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J Cereb Blood Flow Metab. 2005 Oct;25(10):1265-79.

Functional, perfusion and diffusion MRI of acute focal ischemic brain injury.

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Department of Neurology, Yerkes Primate Research Center, Emory University, Atlanta, Georgia, USA.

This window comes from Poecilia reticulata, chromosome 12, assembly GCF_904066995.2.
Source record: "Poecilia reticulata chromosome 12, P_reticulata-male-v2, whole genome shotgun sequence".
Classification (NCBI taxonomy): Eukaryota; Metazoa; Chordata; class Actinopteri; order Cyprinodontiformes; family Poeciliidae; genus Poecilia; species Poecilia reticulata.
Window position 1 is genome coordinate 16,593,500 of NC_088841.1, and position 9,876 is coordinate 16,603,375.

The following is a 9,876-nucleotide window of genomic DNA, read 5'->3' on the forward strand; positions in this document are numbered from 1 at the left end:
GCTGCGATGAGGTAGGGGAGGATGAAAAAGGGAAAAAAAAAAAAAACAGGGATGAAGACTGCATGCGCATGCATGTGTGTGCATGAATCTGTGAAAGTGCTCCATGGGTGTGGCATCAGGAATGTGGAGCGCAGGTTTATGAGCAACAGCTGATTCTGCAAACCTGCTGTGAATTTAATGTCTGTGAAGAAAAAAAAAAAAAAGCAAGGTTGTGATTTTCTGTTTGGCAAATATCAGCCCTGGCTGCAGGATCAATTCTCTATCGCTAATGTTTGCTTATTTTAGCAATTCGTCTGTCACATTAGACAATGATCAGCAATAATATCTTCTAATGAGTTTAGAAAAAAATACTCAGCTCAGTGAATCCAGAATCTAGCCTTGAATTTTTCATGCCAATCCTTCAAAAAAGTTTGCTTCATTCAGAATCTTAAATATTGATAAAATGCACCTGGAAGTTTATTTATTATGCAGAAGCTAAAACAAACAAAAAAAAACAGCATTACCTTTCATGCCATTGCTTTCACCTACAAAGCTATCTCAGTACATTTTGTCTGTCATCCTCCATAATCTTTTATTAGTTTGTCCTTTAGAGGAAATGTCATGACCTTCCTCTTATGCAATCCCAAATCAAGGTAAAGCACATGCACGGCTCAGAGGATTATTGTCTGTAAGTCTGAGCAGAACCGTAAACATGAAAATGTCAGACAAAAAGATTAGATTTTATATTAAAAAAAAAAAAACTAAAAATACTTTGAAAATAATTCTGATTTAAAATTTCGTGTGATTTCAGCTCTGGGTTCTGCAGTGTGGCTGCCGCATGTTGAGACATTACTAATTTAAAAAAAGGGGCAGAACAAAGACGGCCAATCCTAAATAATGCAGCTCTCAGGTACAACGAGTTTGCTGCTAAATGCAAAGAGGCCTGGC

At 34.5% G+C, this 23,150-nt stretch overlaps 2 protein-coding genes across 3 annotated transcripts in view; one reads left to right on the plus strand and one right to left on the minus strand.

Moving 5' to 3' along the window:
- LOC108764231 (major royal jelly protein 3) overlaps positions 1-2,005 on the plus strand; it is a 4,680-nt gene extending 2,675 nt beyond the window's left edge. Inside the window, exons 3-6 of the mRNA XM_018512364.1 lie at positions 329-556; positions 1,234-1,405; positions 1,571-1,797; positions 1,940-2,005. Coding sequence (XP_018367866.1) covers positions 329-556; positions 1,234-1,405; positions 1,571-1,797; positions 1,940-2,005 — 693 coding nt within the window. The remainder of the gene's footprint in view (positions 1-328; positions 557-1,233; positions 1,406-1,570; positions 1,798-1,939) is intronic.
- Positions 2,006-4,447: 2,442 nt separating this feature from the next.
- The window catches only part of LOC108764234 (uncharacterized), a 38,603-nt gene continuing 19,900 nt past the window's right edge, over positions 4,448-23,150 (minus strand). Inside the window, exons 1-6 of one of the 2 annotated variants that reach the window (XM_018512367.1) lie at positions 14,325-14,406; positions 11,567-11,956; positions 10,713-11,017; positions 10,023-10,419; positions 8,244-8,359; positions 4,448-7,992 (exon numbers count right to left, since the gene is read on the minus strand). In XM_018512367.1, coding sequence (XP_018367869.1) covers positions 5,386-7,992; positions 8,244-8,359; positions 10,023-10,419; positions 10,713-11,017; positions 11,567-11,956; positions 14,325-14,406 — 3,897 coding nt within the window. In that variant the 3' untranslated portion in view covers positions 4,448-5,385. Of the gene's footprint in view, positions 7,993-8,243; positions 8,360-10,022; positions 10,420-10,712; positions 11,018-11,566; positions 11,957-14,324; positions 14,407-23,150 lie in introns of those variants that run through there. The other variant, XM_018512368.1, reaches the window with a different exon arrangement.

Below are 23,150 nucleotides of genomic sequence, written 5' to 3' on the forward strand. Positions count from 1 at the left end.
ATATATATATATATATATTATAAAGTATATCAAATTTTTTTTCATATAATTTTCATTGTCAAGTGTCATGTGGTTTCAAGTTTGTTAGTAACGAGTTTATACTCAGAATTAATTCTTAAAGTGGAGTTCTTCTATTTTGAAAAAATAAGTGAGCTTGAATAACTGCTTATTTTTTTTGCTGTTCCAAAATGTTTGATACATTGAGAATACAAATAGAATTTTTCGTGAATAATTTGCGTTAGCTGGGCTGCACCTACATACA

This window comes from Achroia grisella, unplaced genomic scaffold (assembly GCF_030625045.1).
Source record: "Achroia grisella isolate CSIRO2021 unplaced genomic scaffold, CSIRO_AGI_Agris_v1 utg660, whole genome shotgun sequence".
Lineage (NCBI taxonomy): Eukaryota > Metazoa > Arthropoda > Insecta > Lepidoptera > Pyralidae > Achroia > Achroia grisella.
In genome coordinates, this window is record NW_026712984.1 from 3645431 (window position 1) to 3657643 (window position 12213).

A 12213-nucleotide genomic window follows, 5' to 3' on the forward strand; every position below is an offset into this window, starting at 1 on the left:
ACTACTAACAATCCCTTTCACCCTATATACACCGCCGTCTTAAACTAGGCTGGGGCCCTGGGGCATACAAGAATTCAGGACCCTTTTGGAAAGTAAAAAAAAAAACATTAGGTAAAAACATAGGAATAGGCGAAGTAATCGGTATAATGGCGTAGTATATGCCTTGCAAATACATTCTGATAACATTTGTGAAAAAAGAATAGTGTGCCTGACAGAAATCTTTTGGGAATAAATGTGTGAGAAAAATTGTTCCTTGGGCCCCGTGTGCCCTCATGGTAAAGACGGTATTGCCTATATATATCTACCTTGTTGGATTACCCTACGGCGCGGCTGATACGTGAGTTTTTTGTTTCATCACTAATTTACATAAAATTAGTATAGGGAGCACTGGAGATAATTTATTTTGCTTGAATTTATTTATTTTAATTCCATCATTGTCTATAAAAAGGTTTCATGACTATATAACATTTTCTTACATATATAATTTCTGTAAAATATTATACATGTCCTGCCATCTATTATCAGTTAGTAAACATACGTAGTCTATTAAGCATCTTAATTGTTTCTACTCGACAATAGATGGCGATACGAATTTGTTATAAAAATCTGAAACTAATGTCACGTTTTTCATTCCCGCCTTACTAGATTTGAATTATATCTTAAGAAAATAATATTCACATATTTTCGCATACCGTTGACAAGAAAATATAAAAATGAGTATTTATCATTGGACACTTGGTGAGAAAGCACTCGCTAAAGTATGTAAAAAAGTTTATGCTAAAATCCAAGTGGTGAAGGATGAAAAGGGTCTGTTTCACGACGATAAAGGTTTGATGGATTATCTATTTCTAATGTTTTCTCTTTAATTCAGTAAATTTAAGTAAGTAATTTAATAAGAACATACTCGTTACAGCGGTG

Combined functional, perfusion and diffusion magnetic resonance imaging (MRI) with a temporal resolution of 30 mins was performed on permanent and transient focal ischemic brain injury in rats during the acute phase. The apparent diffusion coefficient (ADC), baseline cerebral blood flow (CBF), and functional MRI (fMRI) blood-oxygen-level-dependent (BOLD), CBF, and CMRO(2) responses associated with CO(2) challenge and forepaw stimulation were measured. An automated cluster analysis of ADC and CBF data was used to track the spatial and temporal progression of different tissue types (e.g., normal, 'at risk,' and ischemic core) on a pixel-by-pixel basis. With permanent ischemia (n=11), forepaw stimulation fMRI response in the primary somatosensory cortices was lost, although vascular coupling (CO(2) response) was intact in some animals. Control experiments in which the right common carotid artery was ligated without causing a stroke (n=8) showed that the delayed transit time had negligible effect on the fMRI responses in the primary somatosensory cortices. With temporary (15-mins, n=8) ischemia, transient CBF and/or ADC declines were observed after reperfusion. However, no T(2) or TTC lesions were observed at 24 h except in two animals, which showed very small subcortical lesions. Vascular coupling and forepaw fMRI response also remained intact. Finally, comparison of the relative and absolute fMRI signal changes suggest caution when interpreting percent changes in disease states in which the baseline signals are physiologically altered; quantitative CBF fMRI are more appropriate measures. This approach provides valuable information regarding ischemic tissue viability, vascular coupling, and functional integrity associated with ischemic injury and could have potential clinical applications.

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